Richard T. Chia and A. Catherine D'Andrea
Recent narratives on the origin of food production in the West African forest zone have replaced earlier diffusion-based models with viewpoints that emphasize the diversity of sources for plants and animals exploited and domesticated in the region. Management of indigenous tree species, including oil palm and incense tree, managed first by indigenous foragers, have the longest history in the area, dating back to over 8,400 before present (
At the end of World War II, Britain and France tried to find new bases for the legitimacy of empire. Their hesitant moves created openings that African political movements exploited. Scholars have tried to capture the excitement of this process, first focusing on the drive to create nation-states, then exploring other possibilities, both regions within territorial states and federations among them. Historians have drawn on archives and interviews as well as a wide variety of texts produced by political movements.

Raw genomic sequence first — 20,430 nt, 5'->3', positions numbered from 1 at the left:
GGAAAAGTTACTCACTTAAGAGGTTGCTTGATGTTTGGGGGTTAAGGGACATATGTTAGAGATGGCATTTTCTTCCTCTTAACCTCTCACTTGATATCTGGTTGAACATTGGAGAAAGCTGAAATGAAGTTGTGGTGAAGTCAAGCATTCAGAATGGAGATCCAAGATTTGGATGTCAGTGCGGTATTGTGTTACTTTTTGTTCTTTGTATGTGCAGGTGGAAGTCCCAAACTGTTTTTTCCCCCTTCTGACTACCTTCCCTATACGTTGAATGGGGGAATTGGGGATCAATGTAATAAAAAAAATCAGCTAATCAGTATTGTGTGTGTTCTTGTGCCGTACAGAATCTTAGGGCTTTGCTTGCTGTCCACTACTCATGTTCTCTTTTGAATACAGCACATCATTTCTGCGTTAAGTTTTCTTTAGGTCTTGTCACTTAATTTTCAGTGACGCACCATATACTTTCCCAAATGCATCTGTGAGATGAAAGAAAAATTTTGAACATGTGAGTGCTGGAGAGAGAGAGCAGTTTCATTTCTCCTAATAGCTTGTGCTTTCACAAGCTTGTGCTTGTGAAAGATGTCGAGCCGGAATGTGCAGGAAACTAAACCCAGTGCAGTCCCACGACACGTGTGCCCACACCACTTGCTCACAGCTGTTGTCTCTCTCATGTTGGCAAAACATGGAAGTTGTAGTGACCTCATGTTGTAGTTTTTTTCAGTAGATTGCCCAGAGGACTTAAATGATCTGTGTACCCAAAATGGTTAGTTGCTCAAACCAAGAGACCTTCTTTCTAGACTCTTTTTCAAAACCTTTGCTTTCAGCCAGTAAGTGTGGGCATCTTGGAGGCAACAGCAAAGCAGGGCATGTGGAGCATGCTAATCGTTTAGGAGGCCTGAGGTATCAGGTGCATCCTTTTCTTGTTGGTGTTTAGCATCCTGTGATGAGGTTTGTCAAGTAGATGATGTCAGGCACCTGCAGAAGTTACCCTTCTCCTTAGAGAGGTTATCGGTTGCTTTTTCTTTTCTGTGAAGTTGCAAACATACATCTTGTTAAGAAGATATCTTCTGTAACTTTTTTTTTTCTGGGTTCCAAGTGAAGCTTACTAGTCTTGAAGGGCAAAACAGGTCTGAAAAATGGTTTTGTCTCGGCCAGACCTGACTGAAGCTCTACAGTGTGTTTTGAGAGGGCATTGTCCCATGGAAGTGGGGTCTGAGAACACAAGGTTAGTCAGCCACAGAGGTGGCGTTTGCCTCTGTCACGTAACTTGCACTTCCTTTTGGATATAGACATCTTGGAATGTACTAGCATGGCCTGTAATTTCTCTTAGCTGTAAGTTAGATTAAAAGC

Although Africans had long conducted politics through both local idioms and pan-African connections, the postwar openings led political movements to focus on arenas where they could achieve results. In French Africa, this entailed a partially successful struggle for French citizenship, representation in both the French and territorial legislatures, and social and economic equality with other French citizens. Eventually the French government tried to diffuse claim-making by devolving internal autonomy to territorial governments. When Guinea obtained independence in 1958 and other African leaders differed over whether they should create a francophone African federation within a Franco-African confederation or participate as equals in a French federation, the movements shifted to seeking independence and a new relationship with France.